Your past behaviour in certain work situations can help a potential employer figure out how you may react in the future. For this reason, interview questions for payroll positions will commonly include questions like this…

  • Have you ever failed to hit a target which was set for you? What was your solution? 
  • How do you keep up-to-date with regulatory/compliance news?
  • Have you ever been in a situation where you felt your ethics were tested? What did you do?
  • Tell me about your time management strategy at work.
  • Have you ever experienced a difficult interaction with a colleague? What was your approach to the situation?

Hypothetical scenarios

Much like behavioural interview questions, situational questions are asked to test how you’ll react in certain professional situations. The only difference is that situational questions are focussed on hypothetical scenarios rather than historical ones. 

  • Someone on your team has made an error on a crucial finance report. What’s your reaction?
  • How would you react if a colleague tried to file a business expense which you considered dubious?
  • Imagine a scenario in which you had to tell the company that monthly payroll has been delayed. How would you do it?
  • A colleague is angry due to incorrect holiday pay. How do you approach the situation?

Exploring cultural fit

Companies will always look to protect their corporate culture by hiring new employees who have the same interests and ethics as their teams. They may ask some of the following questions to help determine if you’re a match…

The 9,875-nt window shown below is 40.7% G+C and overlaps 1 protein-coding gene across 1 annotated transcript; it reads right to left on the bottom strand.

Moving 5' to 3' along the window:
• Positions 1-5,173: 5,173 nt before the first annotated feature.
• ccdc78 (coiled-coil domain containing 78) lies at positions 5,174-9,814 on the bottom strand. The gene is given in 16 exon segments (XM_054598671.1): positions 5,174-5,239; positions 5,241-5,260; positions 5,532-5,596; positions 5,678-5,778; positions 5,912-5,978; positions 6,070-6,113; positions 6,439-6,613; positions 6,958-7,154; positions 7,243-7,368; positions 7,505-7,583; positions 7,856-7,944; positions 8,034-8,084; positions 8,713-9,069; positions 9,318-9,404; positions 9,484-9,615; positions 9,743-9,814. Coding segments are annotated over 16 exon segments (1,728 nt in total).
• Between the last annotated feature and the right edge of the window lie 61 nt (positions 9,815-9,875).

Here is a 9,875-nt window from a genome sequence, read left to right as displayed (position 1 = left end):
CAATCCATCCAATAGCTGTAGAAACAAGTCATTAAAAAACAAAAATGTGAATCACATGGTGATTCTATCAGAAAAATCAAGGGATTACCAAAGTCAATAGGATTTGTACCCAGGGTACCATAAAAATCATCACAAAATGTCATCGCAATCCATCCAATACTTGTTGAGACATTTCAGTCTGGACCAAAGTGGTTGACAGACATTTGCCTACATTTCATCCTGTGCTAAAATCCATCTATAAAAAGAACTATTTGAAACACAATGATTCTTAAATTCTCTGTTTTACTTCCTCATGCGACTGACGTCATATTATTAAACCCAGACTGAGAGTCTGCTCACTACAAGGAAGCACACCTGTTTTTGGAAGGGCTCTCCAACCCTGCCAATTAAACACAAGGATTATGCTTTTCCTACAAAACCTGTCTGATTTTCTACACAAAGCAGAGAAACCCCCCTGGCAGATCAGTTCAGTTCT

• How do you feel about working alone versus working in a group?
  • What’s your favourite way to de-stress at work?
  • What do you think the key ingredient to good collaboration is?
  • If your teammates were to describe you, what do you think they’d say?
  • Which aspect of office life annoys you most?

Speed and creativity

Your interviewer may choose to throw a random question into the mix to test your ingenuity at a moment’s notice. When answering these, it’s important not to take yourself too seriously or allow yourself to get anxious. Relax and have fun with your answer.

  • If you could have any super power, what would you choose and why?
  • Name your 5 fantasy dinner guests.
  • How much does an elephant weigh?

Exploring income expectations

Your salary expectations may come up during the interview…

  • What are your salary expectations?

If you’re asked a frank question like this, it helps to have some knowledge regarding industry benchmarks for a payroll salary and what other professionals in the area are earning. You can find information like this in a recognised report like the Robert Half Salary Guide.

Access Robert Half Salary Guide now


For more payroll specialist interview questions and answers, contact the team at Robert Half now. Alternatively, search payroll jobs on the Robert Half site now or upload your CV and let our experts help you find your next payroll opportunity.